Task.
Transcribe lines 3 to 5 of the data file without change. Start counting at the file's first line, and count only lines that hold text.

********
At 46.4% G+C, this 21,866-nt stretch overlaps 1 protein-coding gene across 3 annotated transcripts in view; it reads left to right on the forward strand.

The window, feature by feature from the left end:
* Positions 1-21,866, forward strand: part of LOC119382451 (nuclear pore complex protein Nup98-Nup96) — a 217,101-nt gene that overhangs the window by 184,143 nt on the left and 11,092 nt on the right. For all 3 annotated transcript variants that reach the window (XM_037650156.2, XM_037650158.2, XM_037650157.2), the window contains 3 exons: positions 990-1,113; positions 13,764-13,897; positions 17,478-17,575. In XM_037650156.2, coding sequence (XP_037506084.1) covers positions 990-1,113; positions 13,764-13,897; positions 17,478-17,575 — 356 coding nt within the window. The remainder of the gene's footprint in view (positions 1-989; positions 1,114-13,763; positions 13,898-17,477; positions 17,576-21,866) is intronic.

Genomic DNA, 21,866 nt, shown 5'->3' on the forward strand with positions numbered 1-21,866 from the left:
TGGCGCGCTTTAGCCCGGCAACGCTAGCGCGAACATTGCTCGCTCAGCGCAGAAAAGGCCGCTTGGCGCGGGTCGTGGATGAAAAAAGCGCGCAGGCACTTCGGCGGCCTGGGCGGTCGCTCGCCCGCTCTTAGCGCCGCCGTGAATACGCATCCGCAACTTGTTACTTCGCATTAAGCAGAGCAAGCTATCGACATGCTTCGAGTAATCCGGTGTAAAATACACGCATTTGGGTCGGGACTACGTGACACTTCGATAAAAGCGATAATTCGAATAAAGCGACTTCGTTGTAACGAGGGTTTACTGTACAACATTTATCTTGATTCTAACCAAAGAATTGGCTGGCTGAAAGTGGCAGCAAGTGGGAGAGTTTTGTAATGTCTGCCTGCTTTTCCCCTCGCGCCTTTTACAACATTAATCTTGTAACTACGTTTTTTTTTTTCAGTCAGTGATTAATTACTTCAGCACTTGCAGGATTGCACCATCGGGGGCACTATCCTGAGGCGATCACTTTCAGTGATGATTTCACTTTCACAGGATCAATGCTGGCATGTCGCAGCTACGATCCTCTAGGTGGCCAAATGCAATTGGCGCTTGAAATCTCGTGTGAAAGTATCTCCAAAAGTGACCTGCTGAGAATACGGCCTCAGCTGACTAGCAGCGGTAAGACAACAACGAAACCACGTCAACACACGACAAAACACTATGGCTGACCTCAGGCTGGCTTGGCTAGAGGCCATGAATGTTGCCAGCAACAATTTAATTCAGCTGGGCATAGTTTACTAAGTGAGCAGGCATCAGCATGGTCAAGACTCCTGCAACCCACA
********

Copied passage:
* Positions 1-21,866, forward strand: part of LOC119382451 (nuclear pore complex protein Nup98-Nup96) — a 217,101-nt gene that overhangs the window by 184,143 nt on the left and 11,092 nt on the right. For all 3 annotated transcript variants that reach the window (XM_037650156.2, XM_037650158.2, XM_037650157.2), the window contains 3 exons: positions 990-1,113; positions 13,764-13,897; positions 17,478-17,575. In XM_037650156.2, coding sequence (XP_037506084.1) covers positions 990-1,113; positions 13,764-13,897; positions 17,478-17,575 — 356 coding nt within the window. The remainder of the gene's footprint in view (positions 1-989; positions 1,114-13,763; positions 13,898-17,477; positions 17,576-21,866) is intronic.

Genomic DNA, 21,866 nt, shown 5'->3' on the forward strand with positions numbered 1-21,866 from the left:
TGGCGCGCTTTAGCCCGGCAACGCTAGCGCGAACATTGCTCGCTCAGCGCAGAAAAGGCCGCTTGGCGCGGGTCGTGGATGAAAAAAGCGCGCAGGCACTTCGGCGGCCTGGGCGGTCGCTCGCCCGCTCTTAGCGCCGCCGTGAATACGCATCCGCAACTTGTTACTTCGCATTAAGCAGAGCAAGCTATCGACATGCTTCGAGTAATCCGGTGTAAAATACACGCATTTGGGTCGGGACTACGTGACACTTCGATAAAAGCGATAATTCGAATAAAGCGACTTCGTTGTAACGAGGGTTTACTGTACAACATTTATCTTGATTCTAACCAAAGAATTGGCTGGCTGAAAGTGGCAGCAAGTGGGAGAGTTTTGTAATGTCTGCCTGCTTTTCCCCTCGCGCCTTTTACAACATTAATCTTGTAACTACGTTTTTTTTTTTCAGTCAGTGATTAATTACTTCAGCACTTGCAGGATTGCACCATCGGGGGCACTATCCTGAGGCGATCACTTTCAGTGATGATTTCACTTTCACAGGATCAATGCTGGCATGTCGCAGCTACGATCCTCTAGGTGGCCAAATGCAATTGGCGCTTGAAATCTCGTGTGAAAGTATCTCCAAAAGTGACCTGCTGAGAATACGGCCTCAGCTGACTAGCAGCGGTAAGACAACAACGAAACCACGTCAACACACGACAAAACACTATGGCTGACCTCAGGCTGGCTTGGCTAGAGGCCATGAATGTTGCCAGCAACAATTTAATTCAGCTGGGCATAGTTTACTAAGTGAGCAGGCATCAGCATGGTCAAGACTCCTGCAACCCACA